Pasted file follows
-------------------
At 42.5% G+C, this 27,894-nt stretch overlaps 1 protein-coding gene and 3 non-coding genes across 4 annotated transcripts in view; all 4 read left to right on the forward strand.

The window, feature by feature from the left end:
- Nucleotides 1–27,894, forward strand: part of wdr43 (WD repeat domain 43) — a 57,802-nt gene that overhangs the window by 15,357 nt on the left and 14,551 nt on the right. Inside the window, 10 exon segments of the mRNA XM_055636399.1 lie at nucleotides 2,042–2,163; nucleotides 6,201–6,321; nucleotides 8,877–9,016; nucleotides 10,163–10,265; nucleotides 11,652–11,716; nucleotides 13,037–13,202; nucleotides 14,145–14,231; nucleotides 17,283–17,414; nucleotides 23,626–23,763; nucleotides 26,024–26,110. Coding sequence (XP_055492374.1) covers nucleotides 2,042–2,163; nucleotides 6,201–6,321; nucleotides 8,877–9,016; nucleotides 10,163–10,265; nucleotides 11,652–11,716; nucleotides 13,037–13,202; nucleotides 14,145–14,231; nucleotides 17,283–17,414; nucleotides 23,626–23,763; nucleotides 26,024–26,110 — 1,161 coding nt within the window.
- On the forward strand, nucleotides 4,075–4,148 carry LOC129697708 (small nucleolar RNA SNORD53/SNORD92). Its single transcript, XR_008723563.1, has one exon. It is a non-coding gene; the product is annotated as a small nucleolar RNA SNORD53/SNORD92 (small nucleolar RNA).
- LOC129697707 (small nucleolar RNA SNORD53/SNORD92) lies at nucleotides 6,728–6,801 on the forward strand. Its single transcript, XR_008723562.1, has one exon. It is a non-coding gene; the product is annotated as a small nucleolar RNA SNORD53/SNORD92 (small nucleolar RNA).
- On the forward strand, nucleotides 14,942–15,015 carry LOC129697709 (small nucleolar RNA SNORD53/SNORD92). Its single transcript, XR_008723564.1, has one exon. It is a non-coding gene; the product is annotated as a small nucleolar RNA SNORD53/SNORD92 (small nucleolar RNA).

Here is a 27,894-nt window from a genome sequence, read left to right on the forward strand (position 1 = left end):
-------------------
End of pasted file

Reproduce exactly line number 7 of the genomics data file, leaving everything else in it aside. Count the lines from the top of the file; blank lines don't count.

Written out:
Here is a 27,894-nt window from a genome sequence, read left to right on the forward strand (position 1 = left end):